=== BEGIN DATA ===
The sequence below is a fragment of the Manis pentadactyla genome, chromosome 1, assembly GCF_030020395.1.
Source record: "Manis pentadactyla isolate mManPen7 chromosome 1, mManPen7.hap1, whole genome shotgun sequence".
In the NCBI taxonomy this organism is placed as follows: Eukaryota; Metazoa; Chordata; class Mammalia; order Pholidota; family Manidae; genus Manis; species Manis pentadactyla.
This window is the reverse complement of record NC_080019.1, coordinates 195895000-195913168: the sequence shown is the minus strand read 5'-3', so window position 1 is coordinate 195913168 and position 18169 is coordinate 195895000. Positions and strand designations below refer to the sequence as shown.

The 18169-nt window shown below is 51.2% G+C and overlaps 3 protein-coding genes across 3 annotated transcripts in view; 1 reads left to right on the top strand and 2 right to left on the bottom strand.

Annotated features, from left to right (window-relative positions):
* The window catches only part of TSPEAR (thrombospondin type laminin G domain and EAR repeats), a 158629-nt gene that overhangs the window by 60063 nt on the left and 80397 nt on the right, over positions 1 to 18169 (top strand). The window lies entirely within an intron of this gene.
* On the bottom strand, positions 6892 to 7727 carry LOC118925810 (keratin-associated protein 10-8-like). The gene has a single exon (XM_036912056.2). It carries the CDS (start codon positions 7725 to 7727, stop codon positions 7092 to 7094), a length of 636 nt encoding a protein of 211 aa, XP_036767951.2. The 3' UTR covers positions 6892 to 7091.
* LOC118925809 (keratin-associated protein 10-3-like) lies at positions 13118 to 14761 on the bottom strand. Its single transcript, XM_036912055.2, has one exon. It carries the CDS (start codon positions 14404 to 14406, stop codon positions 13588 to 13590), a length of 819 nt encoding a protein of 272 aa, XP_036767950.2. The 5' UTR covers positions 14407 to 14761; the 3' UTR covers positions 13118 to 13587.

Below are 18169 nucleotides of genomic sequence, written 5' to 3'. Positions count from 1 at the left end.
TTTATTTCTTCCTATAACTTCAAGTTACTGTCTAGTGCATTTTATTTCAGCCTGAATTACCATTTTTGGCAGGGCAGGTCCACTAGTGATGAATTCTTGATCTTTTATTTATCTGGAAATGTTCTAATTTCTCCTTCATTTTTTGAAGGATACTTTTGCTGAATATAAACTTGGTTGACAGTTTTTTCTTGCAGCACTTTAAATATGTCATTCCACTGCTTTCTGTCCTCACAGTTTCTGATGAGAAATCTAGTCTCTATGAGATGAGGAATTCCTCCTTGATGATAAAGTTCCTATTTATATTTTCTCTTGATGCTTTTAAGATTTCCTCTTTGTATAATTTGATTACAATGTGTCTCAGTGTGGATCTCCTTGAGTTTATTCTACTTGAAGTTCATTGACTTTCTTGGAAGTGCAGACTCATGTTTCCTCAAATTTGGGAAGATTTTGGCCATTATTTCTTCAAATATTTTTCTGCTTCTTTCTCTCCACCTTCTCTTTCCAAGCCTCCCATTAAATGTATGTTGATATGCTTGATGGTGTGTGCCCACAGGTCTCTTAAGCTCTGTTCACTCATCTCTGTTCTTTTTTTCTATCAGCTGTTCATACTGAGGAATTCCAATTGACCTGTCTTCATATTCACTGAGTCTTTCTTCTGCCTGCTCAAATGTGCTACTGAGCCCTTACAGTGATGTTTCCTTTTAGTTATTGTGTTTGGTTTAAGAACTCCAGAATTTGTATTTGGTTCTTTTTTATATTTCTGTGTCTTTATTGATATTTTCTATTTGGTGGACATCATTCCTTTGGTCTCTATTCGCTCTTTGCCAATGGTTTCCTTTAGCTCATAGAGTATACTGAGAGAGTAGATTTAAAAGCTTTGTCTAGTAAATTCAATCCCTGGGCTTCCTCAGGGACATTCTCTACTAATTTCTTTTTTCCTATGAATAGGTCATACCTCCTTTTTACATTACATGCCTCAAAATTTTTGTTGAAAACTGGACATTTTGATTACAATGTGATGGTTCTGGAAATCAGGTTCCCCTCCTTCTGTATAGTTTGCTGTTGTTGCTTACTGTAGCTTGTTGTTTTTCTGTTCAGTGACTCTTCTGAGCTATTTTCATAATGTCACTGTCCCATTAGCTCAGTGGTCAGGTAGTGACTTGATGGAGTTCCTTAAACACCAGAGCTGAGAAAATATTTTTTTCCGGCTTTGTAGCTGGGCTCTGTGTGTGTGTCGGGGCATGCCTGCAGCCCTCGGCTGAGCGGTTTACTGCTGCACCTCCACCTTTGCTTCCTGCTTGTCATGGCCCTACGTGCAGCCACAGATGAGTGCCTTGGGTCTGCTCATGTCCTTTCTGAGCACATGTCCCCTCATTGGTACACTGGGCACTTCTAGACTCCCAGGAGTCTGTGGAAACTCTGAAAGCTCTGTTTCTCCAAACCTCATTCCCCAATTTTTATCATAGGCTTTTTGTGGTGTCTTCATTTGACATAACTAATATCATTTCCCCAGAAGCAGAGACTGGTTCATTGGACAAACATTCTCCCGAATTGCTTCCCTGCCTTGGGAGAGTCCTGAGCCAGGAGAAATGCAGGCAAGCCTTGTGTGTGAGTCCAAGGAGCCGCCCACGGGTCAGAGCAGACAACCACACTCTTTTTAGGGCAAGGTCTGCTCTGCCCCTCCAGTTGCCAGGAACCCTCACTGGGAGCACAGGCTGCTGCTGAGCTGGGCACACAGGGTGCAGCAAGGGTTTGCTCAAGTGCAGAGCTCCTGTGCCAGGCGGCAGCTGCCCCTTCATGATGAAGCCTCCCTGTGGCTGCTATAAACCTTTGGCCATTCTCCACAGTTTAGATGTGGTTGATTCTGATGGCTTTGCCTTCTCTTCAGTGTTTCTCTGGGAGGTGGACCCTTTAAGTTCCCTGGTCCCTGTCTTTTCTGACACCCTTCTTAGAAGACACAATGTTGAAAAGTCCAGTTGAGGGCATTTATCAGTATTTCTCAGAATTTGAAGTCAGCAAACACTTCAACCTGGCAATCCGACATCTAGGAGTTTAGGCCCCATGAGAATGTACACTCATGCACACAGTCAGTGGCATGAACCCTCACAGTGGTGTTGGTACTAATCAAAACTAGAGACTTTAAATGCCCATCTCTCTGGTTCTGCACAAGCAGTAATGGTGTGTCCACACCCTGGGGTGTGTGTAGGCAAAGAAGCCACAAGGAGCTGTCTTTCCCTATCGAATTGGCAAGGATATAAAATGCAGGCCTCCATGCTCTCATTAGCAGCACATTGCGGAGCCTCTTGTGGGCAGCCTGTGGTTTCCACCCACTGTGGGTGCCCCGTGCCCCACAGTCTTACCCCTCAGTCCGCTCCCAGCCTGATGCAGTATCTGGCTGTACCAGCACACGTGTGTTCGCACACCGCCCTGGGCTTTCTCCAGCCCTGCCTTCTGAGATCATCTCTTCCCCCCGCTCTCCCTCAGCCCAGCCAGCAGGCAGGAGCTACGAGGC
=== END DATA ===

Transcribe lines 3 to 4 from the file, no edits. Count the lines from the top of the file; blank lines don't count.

In the NCBI taxonomy this organism is placed as follows: Eukaryota; Metazoa; Chordata; class Mammalia; order Pholidota; family Manidae; genus Manis; species Manis pentadactyla.
This window is the reverse complement of record NC_080019.1, coordinates 195895000-195913168: the sequence shown is the minus strand read 5'-3', so window position 1 is coordinate 195913168 and position 18169 is coordinate 195895000. Positions and strand designations below refer to the sequence as shown.